Behavioral Health Services for Criminal Justice-Involved Populations Part 3: Serving Children of Incarcerated Parents
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Criminal justice-involved populations are particularly susceptible to substance use and its consequences. Furthermore, these populations often have unique needs due to their justice system contact, such as additional stressors, barriers to services, and loss of substance tolerance. These populations often would benefit from additional services from across the behavioral health continuum of care, and service providers should consider expanding services to better serve them. This three-part webinar series will explore how behavioral health professionals can best serve and reach these populations. It will provide an overview of criminal justice-involved populations and their differing needs. It will also discuss strategies for initiating and expanding collaborations with justice system organizations. Additionally, it will discuss specific substance use prevention and treatment, overdose prevention, and suicide prevention strategies for these populations. Lastly, the series will discuss the service needs of children of incarcerated parents and potential strategies for meeting them.
This webinar will review the importance of providing behavioral health services to children of incarcerated parents. It will discuss the need for services and the impact that parental incarceration can have on youth development. It will also introduce evidence-based strategies and resources for children and families impacted by parental criminal justice-system involvement. Additionally, the webinar will walk through the planning steps to developing new service programs for these children and families and review potential collaborative partners for these efforts. Lastly, the webinar will provide an opportunity for facilitated small group discussion about serving children of incarcerated parents.
By the end of this webinar, participants will be able to:
- Explain the service needs of children of incarcerated parents
- Summarize the evidence-based strategies and resources that can support children and families impacted by parental criminal justice-system involvement
- Begin planning for the development of new service programs
- Identify other stakeholders serving children of incarcerated parents
Prevention Professionals Community Members, Rural Communities
Josh Esrick, MPP, is the Chief of Training and Technical Assistance at Carnevale Associates, LLC. Mr. Esrick has over ten years of experience researching, writing, evaluating, and presenting on substance use prevention and other behavioral health topics. He is an expert in providing training and technical assistance (T/TA) in substance use, having overseen the development of hundreds of T/TA products for numerous clients, including six of SAMHSA’s ten regional Prevention Technology Transfer Centers (PTTCs), the PTTC Network Coordinating Office, the Central East ATTC and Mental Health Technology Transfer Centers (MHTTC), and SAMHSA’s Center for the Application of Prevention Technologies (CAPT). These trainings and products have covered a wide range of topics, including strategic planning, data collection and analysis, and identifying evidence-based prevention interventions for youth.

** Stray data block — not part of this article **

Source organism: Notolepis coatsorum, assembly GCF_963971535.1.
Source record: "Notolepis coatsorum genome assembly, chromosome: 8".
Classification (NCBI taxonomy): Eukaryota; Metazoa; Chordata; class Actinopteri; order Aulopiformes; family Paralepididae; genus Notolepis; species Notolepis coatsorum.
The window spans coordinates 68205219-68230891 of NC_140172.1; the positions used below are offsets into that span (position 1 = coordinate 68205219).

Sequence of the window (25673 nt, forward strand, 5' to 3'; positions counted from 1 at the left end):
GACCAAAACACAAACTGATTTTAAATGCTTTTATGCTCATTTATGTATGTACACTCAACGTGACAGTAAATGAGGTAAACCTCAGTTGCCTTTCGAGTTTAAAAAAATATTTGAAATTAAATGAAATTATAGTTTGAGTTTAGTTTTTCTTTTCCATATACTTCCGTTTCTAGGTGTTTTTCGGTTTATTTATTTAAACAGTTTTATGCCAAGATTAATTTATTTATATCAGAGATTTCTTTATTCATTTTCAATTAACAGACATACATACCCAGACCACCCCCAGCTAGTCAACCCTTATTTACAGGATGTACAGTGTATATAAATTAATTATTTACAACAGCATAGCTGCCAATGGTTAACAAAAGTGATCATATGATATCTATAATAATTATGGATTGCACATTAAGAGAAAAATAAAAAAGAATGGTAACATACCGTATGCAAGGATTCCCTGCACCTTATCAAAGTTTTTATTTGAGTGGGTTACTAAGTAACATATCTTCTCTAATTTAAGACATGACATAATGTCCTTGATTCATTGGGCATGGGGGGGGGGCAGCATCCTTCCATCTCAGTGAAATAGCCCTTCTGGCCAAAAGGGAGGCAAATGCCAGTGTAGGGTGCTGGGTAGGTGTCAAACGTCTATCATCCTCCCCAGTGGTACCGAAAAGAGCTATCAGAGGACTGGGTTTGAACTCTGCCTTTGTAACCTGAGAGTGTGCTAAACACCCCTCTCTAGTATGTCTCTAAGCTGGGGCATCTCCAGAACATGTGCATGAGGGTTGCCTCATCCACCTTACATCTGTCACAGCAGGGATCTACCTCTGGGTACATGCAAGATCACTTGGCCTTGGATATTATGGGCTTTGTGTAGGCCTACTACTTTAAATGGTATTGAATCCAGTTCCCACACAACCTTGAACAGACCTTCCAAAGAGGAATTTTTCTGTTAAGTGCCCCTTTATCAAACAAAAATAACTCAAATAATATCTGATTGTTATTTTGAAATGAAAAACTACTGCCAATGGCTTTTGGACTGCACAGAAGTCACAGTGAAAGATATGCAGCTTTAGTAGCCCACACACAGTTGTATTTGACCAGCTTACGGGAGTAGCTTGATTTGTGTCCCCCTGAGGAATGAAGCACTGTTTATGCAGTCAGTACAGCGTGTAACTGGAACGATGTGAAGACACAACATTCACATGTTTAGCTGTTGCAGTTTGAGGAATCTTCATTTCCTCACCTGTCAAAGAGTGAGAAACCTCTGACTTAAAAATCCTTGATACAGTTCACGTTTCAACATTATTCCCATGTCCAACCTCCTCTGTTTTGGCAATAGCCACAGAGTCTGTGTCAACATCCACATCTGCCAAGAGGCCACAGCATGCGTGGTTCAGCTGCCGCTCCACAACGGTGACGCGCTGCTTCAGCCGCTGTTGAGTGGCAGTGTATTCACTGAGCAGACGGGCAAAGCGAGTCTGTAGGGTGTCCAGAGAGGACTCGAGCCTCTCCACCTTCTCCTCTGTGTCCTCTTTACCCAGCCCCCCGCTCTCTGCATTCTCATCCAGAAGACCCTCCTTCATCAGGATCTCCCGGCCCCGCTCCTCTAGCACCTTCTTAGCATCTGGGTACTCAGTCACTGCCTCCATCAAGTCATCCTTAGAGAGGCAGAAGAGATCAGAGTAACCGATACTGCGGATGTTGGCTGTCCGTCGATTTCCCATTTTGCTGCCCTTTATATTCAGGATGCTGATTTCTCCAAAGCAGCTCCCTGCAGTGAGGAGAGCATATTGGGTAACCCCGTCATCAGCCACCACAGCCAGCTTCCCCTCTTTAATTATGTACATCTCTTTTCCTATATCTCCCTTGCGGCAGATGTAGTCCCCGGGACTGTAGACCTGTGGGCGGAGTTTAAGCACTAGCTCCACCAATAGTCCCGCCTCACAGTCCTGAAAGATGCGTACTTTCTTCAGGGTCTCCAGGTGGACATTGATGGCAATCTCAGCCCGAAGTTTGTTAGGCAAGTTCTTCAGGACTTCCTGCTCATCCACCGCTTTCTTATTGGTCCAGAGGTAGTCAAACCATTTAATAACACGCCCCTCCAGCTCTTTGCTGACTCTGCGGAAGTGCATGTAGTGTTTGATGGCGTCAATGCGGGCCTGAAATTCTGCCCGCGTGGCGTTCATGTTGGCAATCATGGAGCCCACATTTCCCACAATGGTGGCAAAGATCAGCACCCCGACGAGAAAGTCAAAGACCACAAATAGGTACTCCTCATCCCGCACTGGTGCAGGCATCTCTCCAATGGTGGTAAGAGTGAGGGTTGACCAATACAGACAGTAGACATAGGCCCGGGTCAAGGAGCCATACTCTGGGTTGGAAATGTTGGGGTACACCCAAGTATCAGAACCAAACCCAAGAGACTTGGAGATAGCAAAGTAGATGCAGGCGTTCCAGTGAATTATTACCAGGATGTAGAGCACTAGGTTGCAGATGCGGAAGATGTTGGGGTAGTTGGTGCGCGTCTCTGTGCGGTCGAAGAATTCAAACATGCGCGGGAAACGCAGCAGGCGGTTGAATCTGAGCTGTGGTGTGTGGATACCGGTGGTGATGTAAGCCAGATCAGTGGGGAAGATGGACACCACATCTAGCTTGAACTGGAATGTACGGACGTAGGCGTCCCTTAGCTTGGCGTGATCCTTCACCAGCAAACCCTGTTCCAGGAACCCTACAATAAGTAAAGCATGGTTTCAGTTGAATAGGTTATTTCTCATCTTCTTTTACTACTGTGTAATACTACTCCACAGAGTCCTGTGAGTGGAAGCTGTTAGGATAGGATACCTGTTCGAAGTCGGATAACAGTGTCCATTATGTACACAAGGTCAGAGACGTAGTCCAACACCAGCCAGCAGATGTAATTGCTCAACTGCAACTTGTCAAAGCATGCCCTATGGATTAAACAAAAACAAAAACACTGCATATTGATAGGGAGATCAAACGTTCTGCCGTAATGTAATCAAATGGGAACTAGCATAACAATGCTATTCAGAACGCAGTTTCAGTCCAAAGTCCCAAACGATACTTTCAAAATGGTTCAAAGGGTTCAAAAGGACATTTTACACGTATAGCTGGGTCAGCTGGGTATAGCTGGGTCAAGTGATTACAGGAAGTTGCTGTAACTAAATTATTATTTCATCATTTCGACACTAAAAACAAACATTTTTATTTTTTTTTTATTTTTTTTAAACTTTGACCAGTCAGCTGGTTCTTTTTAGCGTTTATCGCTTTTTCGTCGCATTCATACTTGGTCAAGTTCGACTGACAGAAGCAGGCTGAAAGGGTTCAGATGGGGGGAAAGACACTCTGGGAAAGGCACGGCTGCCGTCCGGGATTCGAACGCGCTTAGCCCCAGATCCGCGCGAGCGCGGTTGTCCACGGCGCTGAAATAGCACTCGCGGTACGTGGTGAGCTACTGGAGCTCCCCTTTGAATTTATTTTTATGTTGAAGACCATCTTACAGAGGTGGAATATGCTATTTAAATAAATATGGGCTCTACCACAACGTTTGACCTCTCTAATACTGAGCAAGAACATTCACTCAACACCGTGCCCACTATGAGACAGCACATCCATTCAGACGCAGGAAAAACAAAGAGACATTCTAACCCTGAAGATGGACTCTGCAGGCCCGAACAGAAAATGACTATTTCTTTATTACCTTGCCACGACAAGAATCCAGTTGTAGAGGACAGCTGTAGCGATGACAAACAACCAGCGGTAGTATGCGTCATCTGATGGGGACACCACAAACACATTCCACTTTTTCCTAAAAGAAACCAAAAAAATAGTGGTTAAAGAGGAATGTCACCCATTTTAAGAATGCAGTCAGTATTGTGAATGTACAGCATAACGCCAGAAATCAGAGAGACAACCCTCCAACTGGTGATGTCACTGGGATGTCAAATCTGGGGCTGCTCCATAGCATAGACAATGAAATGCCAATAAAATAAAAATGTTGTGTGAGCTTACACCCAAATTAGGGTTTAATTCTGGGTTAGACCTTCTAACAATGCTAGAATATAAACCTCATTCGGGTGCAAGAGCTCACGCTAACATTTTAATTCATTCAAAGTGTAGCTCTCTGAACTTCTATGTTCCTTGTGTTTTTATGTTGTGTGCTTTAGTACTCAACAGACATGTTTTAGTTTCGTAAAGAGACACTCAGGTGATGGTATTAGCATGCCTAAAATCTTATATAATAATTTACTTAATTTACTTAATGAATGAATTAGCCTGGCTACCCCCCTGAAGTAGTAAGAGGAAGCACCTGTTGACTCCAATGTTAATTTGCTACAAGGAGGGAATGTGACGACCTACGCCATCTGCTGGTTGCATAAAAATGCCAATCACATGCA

In addition to TTA, Mr. Esrick has directly provided many of these services to behavioral health agencies and other entities. He has published several academic journal articles. He holds a Bachelor of Arts in Political Science from the State University of New York at Buffalo and a Master of Public Policy from George Washington University.
Lauren Pappacena, MSW, is a Research Associate with Carnevale Associates. Lauren has a background in criminal justice and juvenile justice research specifically as it relates to evidence-based programs and practices spanning criminal justice topics, including corrections, law enforcement, reentry, and courts. Currently, she assists with training evaluations for the National Association of Drug Court Professionals (NADCP) and the PTTC, where she brings her experience with quantitative and qualitative analysis and data visualization.
With a strong interest in policy analysis, research translation, data collection, and analytic writing, Ms. Pappacena is published in the Journal of Human Rights and Social Work for her analysis of national early-release laws.
*CONTACT HOUR ELIGIBILITY
In order to be eligible for the 1.25 contact hours/certificate of attendance, you must join the live webinar in the Zoom platform.
Certificates must be requested within one week of the event and will be processed within 30 days.
If you are having issues accessing the room/application at the time of the event: Please email email@example.com at the start of the webinar so that we can assist you.
If you are in need of any special accommodations, please notify the Central East PTTC Webinar Team three weeks in advance of the event, or as soon as possible, by emailing firstname.lastname@example.org.
This series is brought to you in collaboration with the Central East PTTC.